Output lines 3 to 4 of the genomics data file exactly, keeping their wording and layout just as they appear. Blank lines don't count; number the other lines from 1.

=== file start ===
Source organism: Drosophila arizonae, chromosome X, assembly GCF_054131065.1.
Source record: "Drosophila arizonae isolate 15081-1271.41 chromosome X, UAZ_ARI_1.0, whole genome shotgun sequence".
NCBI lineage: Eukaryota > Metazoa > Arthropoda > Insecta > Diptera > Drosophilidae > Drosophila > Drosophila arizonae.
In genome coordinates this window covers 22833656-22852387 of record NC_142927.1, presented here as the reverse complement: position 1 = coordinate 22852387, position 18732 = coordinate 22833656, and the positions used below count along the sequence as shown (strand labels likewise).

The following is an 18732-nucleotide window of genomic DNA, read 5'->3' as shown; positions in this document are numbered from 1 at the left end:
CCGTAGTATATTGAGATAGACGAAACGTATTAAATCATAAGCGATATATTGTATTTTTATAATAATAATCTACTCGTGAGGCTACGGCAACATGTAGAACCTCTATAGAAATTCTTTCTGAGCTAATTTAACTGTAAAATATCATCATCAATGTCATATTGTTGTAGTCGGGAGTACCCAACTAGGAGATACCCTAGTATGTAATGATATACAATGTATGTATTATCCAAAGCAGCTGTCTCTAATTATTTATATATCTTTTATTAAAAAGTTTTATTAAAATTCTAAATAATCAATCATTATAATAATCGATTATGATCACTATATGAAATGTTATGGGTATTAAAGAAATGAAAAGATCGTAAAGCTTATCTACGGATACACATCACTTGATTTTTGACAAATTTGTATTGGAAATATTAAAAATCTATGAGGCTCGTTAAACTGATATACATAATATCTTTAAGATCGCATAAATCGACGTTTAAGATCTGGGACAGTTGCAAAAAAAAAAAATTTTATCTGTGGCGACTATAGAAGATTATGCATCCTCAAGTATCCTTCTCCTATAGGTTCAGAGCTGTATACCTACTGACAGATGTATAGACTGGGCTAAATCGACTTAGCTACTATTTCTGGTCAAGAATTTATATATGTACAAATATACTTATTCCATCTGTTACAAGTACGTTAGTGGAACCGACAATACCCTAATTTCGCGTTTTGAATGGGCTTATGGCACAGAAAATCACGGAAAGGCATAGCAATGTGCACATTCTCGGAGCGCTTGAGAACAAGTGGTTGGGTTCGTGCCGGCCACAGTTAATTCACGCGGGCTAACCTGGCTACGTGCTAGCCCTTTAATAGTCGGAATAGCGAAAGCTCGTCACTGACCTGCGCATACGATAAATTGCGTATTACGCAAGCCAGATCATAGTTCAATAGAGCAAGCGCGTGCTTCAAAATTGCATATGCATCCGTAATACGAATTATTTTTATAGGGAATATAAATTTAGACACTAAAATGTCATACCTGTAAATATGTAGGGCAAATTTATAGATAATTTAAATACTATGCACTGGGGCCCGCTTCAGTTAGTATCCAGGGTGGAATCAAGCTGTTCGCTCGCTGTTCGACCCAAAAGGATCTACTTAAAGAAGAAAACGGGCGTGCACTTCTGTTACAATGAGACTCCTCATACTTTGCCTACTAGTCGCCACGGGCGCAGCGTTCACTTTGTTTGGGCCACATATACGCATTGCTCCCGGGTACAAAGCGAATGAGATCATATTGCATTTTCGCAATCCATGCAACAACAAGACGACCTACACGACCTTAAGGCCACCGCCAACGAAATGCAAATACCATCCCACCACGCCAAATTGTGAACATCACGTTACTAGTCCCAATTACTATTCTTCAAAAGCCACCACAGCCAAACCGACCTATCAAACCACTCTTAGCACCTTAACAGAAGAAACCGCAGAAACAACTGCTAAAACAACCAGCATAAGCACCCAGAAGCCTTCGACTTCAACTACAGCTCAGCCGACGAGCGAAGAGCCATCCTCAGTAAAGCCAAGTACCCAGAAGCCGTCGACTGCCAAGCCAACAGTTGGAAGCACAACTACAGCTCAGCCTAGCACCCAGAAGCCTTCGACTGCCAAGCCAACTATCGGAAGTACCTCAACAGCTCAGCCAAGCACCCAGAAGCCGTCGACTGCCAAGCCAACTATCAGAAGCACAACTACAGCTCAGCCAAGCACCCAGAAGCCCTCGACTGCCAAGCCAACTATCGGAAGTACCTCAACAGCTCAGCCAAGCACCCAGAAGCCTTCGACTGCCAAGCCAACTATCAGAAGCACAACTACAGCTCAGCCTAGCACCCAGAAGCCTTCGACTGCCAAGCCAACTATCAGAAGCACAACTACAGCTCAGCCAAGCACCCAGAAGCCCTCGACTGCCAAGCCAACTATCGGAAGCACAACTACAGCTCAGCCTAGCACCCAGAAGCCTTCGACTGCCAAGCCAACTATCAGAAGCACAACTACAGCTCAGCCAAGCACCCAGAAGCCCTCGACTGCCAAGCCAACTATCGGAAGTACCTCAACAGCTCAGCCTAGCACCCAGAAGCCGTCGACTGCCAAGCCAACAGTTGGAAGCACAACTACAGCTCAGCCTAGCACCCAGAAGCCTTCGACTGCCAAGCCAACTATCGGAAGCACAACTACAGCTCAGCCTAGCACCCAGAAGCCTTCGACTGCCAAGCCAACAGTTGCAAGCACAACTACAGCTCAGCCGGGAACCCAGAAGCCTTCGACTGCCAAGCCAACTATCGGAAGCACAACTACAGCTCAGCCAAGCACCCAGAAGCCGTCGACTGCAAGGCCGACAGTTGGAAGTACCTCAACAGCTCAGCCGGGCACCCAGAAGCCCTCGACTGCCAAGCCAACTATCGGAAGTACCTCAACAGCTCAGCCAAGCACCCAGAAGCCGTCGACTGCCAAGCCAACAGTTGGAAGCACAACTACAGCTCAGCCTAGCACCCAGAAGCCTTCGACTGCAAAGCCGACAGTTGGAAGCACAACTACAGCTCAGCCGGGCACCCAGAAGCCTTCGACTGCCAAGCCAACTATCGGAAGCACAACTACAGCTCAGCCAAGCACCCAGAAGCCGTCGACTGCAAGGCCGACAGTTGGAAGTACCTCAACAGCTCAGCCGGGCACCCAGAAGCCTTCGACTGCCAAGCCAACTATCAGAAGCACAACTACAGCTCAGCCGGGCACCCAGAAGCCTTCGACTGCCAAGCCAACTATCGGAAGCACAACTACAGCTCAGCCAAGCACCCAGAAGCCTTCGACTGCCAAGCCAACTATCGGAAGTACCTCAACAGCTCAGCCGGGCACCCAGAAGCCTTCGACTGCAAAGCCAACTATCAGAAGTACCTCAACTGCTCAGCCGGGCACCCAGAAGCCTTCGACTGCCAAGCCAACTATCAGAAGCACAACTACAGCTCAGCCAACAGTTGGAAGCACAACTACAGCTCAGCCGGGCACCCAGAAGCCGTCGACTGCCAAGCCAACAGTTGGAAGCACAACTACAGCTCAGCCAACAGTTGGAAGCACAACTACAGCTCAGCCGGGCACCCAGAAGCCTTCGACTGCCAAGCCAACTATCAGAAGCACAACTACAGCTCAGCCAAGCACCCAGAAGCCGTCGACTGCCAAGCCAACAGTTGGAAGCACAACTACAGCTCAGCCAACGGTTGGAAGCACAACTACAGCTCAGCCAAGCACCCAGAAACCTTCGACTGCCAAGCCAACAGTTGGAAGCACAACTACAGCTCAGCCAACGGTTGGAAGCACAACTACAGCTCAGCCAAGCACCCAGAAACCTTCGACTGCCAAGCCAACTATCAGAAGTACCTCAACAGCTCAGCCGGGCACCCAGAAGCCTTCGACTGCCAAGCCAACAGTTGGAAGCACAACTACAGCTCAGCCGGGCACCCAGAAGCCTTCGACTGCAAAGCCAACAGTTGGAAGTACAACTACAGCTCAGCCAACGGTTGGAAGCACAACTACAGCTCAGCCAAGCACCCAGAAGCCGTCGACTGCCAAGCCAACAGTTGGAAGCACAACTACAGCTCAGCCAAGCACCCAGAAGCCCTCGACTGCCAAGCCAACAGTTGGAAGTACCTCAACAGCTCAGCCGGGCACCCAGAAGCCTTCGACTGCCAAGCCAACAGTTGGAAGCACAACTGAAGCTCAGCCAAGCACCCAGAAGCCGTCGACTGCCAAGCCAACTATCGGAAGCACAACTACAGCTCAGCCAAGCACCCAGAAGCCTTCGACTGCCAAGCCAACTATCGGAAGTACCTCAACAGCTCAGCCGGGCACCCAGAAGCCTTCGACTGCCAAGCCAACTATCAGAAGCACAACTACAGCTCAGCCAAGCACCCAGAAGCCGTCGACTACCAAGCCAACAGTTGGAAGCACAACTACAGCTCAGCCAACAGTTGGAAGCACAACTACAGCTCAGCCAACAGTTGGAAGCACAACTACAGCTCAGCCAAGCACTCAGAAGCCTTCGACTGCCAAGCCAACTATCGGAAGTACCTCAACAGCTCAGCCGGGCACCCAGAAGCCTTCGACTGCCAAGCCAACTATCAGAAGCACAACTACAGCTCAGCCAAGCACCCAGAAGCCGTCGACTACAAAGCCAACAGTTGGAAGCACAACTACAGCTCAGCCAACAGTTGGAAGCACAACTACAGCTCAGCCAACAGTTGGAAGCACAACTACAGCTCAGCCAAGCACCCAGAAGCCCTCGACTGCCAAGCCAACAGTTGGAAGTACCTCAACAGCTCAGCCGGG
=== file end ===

NCBI lineage: Eukaryota > Metazoa > Arthropoda > Insecta > Diptera > Drosophilidae > Drosophila > Drosophila arizonae.
In genome coordinates this window covers 22833656-22852387 of record NC_142927.1, presented here as the reverse complement: position 1 = coordinate 22852387, position 18732 = coordinate 22833656, and the positions used below count along the sequence as shown (strand labels likewise).